The IRS allows you to deduct state income tax or sales tax when you file your taxes. Income tax tends to be higher than the amount of sales tax you paid over the course of the year, so most people take the income tax deduction.

However, there are seven states that don’t have income tax:

  • Alaska
  • Florida
  • Nevada
  • South Dakota
  • Texas
  • Washington
  • Wyoming

Two other states – New Hampshire and Tennessee – don’t take income taxes, but they do tax you on dividends and money you make from investments.

If you live in one of the seven states we listed above, you can deduct all state and local sales tax you paid during the year. Now, I know you’re thinking it’s totally impossible to keep track of every single purchase you made in-state.

You’ll be happy to know, though, the IRS has a sales tax calculation tool you can use to figure out about how much you paid. Their numbers are based on the average income and spending habits in the city where you live.

From what we gathered through our interviews, the IRS automatically does the calculations unless you do the deduction yourself.

For high earners who spend more than the average person, Kyle Walters says, it makes sense to keep your own records rather than let the IRS give you a number based on averages.

“If you’re a high-income earner – which means you’re a high spender – then you should put it in manually,” Kyle told us. “Since we’re in January, now is the time to start keeping track of it next year. Now’s the time to figure out how to put the habits in place to plan for next year.”

Missed Tax Deduction #5: Medical Expenses

In a year that requires a lot of medical care or high insurance premiums, this deduction can be a pretty big deal.

The medical expenses deduction takes two forms. First, self-employed taxpayers like freelancers can deduct premiums. The IRS says that the deduction is intended for self-employed workers who pay medical and dental premiums for themselves and their dependents.

For those who aren’t self-employed, you can deduct any medical premiums and expenses you pay as long as the sum of those expenses is higher than 10% of your adjusted gross income (AGI).

John Hewitt, CEO of Liberty Tax, told us this rule has one little wrinkle: The 10% rule changes depending on how old you are.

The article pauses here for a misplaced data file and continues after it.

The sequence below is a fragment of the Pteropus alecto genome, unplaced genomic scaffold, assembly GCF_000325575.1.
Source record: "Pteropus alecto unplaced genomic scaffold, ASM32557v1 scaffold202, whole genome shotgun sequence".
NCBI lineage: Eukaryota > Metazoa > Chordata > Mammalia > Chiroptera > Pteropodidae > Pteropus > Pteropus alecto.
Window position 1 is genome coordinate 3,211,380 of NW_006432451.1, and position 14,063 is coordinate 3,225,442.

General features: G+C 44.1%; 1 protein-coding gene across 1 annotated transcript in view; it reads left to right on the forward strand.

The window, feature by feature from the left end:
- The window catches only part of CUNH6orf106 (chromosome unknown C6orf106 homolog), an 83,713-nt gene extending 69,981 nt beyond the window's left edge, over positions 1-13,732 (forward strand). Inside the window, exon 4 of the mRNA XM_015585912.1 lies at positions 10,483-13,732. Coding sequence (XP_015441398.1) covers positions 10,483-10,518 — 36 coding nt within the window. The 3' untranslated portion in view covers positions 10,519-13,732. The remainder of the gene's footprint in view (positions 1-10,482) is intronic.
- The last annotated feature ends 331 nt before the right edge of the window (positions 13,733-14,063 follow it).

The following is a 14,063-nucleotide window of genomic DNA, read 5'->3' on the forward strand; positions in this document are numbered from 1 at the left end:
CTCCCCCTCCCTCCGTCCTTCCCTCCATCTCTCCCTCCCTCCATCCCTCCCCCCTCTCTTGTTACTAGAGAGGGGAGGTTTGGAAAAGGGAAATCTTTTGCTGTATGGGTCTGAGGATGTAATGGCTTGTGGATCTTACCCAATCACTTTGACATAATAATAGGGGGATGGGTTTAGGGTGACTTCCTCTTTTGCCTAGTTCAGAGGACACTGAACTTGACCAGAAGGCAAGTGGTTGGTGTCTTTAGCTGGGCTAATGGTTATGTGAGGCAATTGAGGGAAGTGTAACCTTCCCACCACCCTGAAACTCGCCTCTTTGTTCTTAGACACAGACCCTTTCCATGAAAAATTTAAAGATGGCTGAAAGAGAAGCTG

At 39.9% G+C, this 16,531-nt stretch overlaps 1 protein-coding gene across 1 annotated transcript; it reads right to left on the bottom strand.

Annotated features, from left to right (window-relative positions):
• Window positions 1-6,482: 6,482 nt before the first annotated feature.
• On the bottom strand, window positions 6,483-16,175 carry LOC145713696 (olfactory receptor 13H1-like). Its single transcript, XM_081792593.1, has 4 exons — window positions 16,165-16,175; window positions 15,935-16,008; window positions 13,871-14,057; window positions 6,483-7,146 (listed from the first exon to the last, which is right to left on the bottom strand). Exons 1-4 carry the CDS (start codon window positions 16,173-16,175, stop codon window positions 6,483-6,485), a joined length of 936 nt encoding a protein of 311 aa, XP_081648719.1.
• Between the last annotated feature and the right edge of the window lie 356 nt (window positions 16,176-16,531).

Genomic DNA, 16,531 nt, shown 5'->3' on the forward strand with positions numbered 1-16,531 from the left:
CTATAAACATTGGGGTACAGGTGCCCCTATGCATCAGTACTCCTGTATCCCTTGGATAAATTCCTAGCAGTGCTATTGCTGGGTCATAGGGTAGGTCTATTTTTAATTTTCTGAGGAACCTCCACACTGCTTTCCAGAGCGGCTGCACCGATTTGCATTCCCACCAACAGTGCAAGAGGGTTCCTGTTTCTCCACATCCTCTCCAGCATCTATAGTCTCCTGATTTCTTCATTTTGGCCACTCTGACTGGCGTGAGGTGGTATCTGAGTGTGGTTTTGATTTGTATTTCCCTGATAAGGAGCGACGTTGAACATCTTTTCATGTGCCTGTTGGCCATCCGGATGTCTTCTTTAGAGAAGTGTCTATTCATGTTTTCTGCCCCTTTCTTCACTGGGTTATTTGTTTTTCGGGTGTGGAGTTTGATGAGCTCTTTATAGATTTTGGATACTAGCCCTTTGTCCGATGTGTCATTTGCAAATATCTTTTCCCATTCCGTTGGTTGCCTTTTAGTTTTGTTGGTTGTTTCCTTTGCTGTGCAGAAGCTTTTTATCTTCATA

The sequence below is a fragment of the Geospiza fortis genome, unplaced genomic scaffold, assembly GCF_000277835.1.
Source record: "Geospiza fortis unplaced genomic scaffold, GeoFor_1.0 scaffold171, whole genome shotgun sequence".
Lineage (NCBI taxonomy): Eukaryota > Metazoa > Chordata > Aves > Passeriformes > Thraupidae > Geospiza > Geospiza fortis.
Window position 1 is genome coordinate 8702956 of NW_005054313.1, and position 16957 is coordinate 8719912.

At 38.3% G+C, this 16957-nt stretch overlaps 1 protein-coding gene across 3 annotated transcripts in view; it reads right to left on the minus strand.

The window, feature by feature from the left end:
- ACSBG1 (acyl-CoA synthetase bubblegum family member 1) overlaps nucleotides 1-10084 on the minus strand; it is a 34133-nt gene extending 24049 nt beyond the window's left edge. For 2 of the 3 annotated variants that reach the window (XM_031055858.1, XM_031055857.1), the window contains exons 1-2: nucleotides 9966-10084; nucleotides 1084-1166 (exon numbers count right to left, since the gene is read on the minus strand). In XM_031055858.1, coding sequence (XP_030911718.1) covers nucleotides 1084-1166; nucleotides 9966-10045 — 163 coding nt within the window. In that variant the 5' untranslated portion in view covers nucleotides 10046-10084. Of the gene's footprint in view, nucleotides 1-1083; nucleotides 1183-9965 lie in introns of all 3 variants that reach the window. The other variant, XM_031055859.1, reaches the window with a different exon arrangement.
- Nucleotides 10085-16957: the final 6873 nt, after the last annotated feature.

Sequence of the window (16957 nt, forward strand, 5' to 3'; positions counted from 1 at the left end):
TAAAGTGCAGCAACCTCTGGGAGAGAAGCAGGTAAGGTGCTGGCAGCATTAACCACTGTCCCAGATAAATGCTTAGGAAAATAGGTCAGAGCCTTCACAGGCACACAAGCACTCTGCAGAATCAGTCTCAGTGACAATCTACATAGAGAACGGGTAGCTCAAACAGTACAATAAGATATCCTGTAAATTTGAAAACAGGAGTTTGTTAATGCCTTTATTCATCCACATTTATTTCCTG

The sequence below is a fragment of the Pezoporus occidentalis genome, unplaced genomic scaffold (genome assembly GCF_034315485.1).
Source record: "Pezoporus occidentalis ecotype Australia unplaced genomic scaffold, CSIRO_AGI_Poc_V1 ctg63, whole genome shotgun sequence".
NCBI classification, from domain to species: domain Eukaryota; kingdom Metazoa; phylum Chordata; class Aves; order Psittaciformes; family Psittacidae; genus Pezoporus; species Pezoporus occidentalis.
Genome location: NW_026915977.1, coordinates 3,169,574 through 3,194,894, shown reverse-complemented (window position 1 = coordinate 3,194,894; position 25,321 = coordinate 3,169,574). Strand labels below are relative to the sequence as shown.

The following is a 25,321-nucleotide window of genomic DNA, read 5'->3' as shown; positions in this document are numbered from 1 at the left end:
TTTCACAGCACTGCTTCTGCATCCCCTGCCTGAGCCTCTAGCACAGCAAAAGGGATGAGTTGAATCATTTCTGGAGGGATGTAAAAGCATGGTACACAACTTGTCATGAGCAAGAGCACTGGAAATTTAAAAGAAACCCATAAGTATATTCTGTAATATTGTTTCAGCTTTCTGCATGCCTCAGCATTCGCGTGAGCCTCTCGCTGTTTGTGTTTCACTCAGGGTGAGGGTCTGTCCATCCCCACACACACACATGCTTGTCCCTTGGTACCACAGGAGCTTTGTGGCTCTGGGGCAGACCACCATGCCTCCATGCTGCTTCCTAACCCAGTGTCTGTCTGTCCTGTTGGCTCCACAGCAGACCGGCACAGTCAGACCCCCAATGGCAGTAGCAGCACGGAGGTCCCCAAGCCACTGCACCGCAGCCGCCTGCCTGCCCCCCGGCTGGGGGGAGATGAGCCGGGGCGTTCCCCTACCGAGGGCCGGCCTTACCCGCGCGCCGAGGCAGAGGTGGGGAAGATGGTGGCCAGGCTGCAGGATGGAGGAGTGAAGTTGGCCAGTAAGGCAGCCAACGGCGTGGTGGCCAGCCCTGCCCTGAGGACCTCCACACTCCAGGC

“Taxpayers whose medical expenses exceed 10 percent of their adjusted gross income may be able to deduct those expenses from their income taxes if the taxpayer is under 65,” John said. “For those 65 and older, the mark is 7.5 percent of AGI.”

You can get additional details on the IRS’ medical and dental Topic 502 page.

Missed Tax Deduction #6: Job Relocation

These days, workers are likely to change jobs four times by age of 32, which means you might be doing a lot of relocating.

Randall Brody, an Enrolled Agent with North Las Vegas firm Tax Samaritan, said that taxpayers can rack up some decent deductions for any moving expenses they paid out of pocket.

“Employees who are relocated often miss out on deducting moving expenses,” Randall told us. “There’s a variety of qualified expenses if they’ve paid out of pocket for them.”

Rental trucks, airline tickets and hiring movers all fall under allowable deductions. However, fringe moving “expenses” like buying furniture for your new place or fixing your old place up to sell it don’t count, Randall said.

You’ll have to meet distance and time tests in order to get these deductions, though.

According to the IRS, your new job has to be “at least 50 miles farther from your old home than your old job location was from your old home.”

Also, the IRS says “you must work full-time for at least 39 weeks during the first 12 months immediately following your arrival in the general area of your new job location.”

There are a few other rules you’ll want to check out before you start deducting. Click here to read them.

Missed Tax Deduction #7: Job Searches

According to Liberty Tax’s John Hewitt, many taxpayers miss out on deducting expenses they built up during a job search.

You can’t throw down this deduction for just any job search, though.

“You can deduct expenses you incurred during a job search, but you must have searched for the same line of work as your current or most recent job,” John said.

Having a hard time thinking about what to deduct? Here are a few examples John gave us:

  • $0.54-per-mile deduction for car travel
  • Taxi, parking, and tolls
  • Employment agency fees
  • Cost of preparing, printing and mailing your resume

You’ll need to keep in mind that the IRS won’t allow these deductions if you’re searching for a job for the first time. Also, you can’t claim deductions on expenses that were reimbursed.

You can find more information about this deduction on the IRS’ Job Search Expenses page.

If you’re working multiple jobs to make ends meet, the IRS will give you a deduction for the miles you drive between those jobs.

According to Pub. 463, you can claim miles you drive between a first, second and third job (or more) as a transportation expense. You can’t claim miles you drive between your home and job, though.

Also, you’ll need to keep track of your miles in a log book so you know how much to claim at the end of the year. Those records will also come in handy if you’re audited.

Missed Tax Deduction #8: Investment Management Fees

When you invest your money through a traditional financial advisor or a financial firm, there’s a good chance you’re going to be charged a series of fees.

Those fees cover the management of your investment portfolio, and, if they reach a certain percentage of your income, they can be deducted, Melinda Kibler says.